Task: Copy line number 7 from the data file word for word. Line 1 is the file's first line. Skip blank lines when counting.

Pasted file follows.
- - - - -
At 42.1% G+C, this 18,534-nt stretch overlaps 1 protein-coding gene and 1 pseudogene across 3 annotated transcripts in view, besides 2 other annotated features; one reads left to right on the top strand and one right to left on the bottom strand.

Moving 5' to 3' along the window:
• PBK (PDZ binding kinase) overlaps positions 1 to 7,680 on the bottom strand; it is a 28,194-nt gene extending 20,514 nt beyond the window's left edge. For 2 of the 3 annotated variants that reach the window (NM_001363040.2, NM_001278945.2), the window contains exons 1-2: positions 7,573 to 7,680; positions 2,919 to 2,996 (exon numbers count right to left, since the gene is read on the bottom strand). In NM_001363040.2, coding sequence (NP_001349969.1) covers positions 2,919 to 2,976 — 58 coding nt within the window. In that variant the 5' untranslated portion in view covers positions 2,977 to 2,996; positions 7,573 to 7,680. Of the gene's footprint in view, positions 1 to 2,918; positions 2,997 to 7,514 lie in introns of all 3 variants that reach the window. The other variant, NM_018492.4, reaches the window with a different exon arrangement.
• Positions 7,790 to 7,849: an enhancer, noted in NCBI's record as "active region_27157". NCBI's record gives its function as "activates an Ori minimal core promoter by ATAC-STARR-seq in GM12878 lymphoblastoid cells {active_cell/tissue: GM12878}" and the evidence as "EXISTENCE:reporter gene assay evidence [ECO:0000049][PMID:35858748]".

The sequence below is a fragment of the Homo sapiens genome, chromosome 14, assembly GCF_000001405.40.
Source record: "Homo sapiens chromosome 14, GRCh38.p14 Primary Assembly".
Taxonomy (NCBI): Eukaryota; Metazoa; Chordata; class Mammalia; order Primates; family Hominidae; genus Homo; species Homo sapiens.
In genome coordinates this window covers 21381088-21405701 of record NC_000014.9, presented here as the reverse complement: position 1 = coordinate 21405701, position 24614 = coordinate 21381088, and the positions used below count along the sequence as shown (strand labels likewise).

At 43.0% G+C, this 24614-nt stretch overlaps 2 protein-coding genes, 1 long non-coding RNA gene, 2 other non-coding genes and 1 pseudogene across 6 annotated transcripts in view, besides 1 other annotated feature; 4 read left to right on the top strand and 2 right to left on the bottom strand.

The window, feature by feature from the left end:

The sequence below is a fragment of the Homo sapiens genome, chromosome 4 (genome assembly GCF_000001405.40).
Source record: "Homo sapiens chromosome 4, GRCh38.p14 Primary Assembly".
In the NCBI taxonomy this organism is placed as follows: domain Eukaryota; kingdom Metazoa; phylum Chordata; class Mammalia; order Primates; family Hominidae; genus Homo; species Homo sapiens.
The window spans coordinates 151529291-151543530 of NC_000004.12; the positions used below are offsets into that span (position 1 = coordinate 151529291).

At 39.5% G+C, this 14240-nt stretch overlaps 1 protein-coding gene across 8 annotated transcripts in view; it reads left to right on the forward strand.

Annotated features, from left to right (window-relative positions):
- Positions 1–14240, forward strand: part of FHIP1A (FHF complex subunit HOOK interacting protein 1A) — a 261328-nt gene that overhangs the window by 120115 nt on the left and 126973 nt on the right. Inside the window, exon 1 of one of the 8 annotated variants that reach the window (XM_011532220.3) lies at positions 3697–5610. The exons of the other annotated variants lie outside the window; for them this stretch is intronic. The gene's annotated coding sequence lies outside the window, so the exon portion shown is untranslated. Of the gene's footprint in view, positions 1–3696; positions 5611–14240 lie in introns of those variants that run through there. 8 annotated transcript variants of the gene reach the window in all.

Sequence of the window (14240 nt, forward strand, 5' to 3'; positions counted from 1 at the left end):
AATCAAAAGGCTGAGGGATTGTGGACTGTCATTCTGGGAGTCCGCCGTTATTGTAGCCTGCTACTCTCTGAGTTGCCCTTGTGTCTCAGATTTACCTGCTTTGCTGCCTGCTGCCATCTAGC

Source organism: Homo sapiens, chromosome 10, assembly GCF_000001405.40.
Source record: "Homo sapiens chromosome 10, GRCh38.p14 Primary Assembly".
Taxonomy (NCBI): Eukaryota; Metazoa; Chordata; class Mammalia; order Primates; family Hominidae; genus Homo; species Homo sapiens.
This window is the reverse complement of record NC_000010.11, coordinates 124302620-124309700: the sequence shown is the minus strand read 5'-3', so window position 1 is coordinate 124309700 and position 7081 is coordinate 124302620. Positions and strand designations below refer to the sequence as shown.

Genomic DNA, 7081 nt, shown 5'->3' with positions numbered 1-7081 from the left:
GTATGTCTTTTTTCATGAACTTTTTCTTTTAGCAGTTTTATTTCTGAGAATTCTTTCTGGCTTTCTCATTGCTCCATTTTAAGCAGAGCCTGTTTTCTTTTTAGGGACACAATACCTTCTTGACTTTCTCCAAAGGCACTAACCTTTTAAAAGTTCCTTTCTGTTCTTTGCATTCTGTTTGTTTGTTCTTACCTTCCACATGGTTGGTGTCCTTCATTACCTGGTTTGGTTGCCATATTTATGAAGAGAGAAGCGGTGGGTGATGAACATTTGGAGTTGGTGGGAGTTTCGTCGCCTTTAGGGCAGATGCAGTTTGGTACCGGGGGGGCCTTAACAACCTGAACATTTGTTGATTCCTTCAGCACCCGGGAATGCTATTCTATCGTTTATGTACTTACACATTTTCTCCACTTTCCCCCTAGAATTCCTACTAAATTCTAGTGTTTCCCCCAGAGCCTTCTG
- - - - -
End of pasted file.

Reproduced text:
Taxonomy (NCBI): Eukaryota; Metazoa; Chordata; class Mammalia; order Primates; family Hominidae; genus Homo; species Homo sapiens.